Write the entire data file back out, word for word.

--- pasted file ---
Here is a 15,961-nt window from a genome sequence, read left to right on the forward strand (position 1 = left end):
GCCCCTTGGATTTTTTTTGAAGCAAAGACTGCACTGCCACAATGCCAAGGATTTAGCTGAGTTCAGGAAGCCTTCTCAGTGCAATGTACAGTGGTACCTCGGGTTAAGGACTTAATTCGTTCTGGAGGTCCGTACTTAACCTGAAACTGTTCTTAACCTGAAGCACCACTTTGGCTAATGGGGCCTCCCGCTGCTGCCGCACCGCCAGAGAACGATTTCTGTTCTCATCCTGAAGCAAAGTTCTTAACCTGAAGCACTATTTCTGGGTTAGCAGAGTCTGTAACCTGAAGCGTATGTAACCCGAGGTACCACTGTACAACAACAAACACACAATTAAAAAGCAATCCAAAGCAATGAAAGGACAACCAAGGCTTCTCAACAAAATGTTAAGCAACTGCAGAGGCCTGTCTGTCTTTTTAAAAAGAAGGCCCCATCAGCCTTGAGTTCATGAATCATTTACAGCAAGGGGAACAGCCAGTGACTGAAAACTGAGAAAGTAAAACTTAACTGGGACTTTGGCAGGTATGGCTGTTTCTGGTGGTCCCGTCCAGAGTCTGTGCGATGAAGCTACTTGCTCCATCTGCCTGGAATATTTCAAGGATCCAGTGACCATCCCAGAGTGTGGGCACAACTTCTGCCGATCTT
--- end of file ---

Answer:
Here is a 15,961-nt window from a genome sequence, read left to right on the forward strand (position 1 = left end):
GCCCCTTGGATTTTTTTTGAAGCAAAGACTGCACTGCCACAATGCCAAGGATTTAGCTGAGTTCAGGAAGCCTTCTCAGTGCAATGTACAGTGGTACCTCGGGTTAAGGACTTAATTCGTTCTGGAGGTCCGTACTTAACCTGAAACTGTTCTTAACCTGAAGCACCACTTTGGCTAATGGGGCCTCCCGCTGCTGCCGCACCGCCAGAGAACGATTTCTGTTCTCATCCTGAAGCAAAGTTCTTAACCTGAAGCACTATTTCTGGGTTAGCAGAGTCTGTAACCTGAAGCGTATGTAACCCGAGGTACCACTGTACAACAACAAACACACAATTAAAAAGCAATCCAAAGCAATGAAAGGACAACCAAGGCTTCTCAACAAAATGTTAAGCAACTGCAGAGGCCTGTCTGTCTTTTTAAAAAGAAGGCCCCATCAGCCTTGAGTTCATGAATCATTTACAGCAAGGGGAACAGCCAGTGACTGAAAACTGAGAAAGTAAAACTTAACTGGGACTTTGGCAGGTATGGCTGTTTCTGGTGGTCCCGTCCAGAGTCTGTGCGATGAAGCTACTTGCTCCATCTGCCTGGAATATTTCAAGGATCCAGTGACCATCCCAGAGTGTGGGCACAACTTCTGCCGATCTT